Dems Warn GOP: No Poison Pills in Spending Bills

Dems Warn GOP: No Poison Pills in Spending Bills


Congress will return to Washington next week with just days to go before the first of two deadlines to fund the government and keep agencies operating.

As the March 1 and March 8 deadlines draw near, Republicans reportedly remain divided over their strategy for the spending bills — and a group of key House Democrats is reportedly warning Speaker Mike Johnson and the other congressional leaders to steer clear of the divisive “poison pill” policy riders that House Freedom Caucus conservatives have sought.

“We are extremely concerned that the House Republican Leadership continues to advocate for policy riders that have been shown time and time again to be unpopular with the American people and obstacles to completing the appropriations process,” 14 House Democrats wrote in a Friday letter to congressional leaders. “Clean funding bills – free of contentious poison pill riders that members of both parties oppose – represent the best path forward as we work to fulfill our duty to the American people to keep the federal government running.”

The letter also called for keeping non-defense discretionary spending at the $773 billion level agreed to last month by Johnson and Senate Majority Leader Chuck Schumer.

The Democrats’ letter, first reported by Axios, comes after 28 House Freedom Caucus conservatives on Wednesday sent their own letter to Johnson seeking details on the status of the appropriations talks and more than 20 of their desired policy provisions, including ones related to abortion, guns, diversity initiatives and border security. The list includes a proposal to cut Homeland Security Secretary Alejandro Mayorkas’ salary to $0 and another to defund organizations such as the World Health Organization and World Economic Forum.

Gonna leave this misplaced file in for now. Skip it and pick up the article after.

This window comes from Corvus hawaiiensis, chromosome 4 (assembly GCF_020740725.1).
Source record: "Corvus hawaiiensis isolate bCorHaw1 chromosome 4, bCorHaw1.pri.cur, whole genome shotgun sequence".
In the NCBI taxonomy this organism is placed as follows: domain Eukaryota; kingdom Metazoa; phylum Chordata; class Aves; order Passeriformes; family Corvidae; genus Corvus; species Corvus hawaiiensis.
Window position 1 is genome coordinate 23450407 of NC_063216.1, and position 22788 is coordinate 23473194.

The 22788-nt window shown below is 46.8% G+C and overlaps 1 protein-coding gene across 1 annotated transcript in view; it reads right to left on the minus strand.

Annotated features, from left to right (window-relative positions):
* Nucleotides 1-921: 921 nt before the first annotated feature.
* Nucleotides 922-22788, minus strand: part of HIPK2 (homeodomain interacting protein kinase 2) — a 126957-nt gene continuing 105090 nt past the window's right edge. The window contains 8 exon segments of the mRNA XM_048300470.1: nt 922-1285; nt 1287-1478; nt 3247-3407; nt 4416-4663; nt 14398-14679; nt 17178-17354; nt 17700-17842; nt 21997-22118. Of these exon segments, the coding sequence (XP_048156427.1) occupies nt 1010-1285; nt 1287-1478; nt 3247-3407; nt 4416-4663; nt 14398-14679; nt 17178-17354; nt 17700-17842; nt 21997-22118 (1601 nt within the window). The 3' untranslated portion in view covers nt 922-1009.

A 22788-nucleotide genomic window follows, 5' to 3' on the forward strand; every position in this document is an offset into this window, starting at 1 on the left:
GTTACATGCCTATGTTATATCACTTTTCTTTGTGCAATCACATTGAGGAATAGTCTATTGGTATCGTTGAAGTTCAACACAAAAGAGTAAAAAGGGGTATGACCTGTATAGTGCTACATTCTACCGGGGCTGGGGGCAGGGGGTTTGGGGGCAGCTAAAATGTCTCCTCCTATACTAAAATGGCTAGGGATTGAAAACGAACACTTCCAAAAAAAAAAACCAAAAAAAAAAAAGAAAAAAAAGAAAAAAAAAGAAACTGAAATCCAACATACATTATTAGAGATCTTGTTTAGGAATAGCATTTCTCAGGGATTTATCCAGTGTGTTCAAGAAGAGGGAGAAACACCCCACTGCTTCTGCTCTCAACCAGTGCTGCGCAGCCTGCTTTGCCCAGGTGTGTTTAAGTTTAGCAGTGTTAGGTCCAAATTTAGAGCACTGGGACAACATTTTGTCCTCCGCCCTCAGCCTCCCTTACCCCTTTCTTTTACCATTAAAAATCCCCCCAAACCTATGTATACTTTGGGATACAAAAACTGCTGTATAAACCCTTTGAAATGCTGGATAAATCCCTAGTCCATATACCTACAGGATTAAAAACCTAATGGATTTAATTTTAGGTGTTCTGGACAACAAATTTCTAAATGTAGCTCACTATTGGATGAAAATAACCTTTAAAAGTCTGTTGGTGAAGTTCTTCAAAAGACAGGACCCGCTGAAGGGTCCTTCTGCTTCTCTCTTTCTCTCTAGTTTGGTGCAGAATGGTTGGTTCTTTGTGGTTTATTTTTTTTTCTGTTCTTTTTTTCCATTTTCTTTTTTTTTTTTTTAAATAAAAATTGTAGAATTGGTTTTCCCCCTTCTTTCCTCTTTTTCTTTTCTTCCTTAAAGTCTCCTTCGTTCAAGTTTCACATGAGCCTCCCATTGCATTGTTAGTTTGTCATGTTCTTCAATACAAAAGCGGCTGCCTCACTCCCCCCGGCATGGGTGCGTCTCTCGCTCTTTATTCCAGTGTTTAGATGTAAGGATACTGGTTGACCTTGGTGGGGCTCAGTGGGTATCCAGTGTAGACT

The conservatives’ letter warned that failing to eliminate funding for programs and personnel that Republicans oppose will reduce the probability that a majority of the GOP majority will support the appropriations bills.

They added: “If we are not going to secure significant policy changes or even keep spending below the caps adopted by bipartisan majorities less than one year ago, why would we proceed when we could instead pass a year-long funding resolution that would save Americans $100 billion in year one?”

The year-long funding bill conservatives mentioned would trigger across-the-board 1% spending cuts under the terms of last year’s Fiscal Responsibility Act, the bipartisan deal to raise the debt limit.

But defense hawks oppose such sweeping cuts, adding to the GOP divisions over the funding plans. “A 1% cut to defense won’t fly. The current proposal didn’t keep up with inflation as it is, and the military is decreasing the number of F-35s and attack submarines they’re buying,” Republican Rep. Don Bacon of Nebraska told Semafor.

All eyes on Johnson: After agreeing to a $1.66 trillion discretionary spending topline last month, Johnson must decide how he wants to approach this funding deadline, knowing that Democratic votes will be needed to enact any spending bill and avoid a shutdown. Will he push ahead with a bipartisan deal, even if it could mean a right-wing push to oust him? Will he press for conservative positions, even if means a politically damaging shutdown? Will he pursue a full-year stopgap as a fallback that conservatives would accept?

“I’m worried. Of all the scares we’ve had since the last fiscal year, I think this is going to be the scariest. I think we could be in a world of hurt,” one unnamed Senate GOP aide told The Hill. “I don’t know if it’ll be a partial or a full, but I think the chances of a shutdown are the highest we’ve had this fiscal year.”

What’s next: A spending deal could be announced by negotiators as soon as Sunday, with many on Capitol Hill expecting that another stopgap spending bill — the fourth for fiscal year 2024 — will still be needed to avert a shutdown and buy time for the annual appropriations bills to be passed.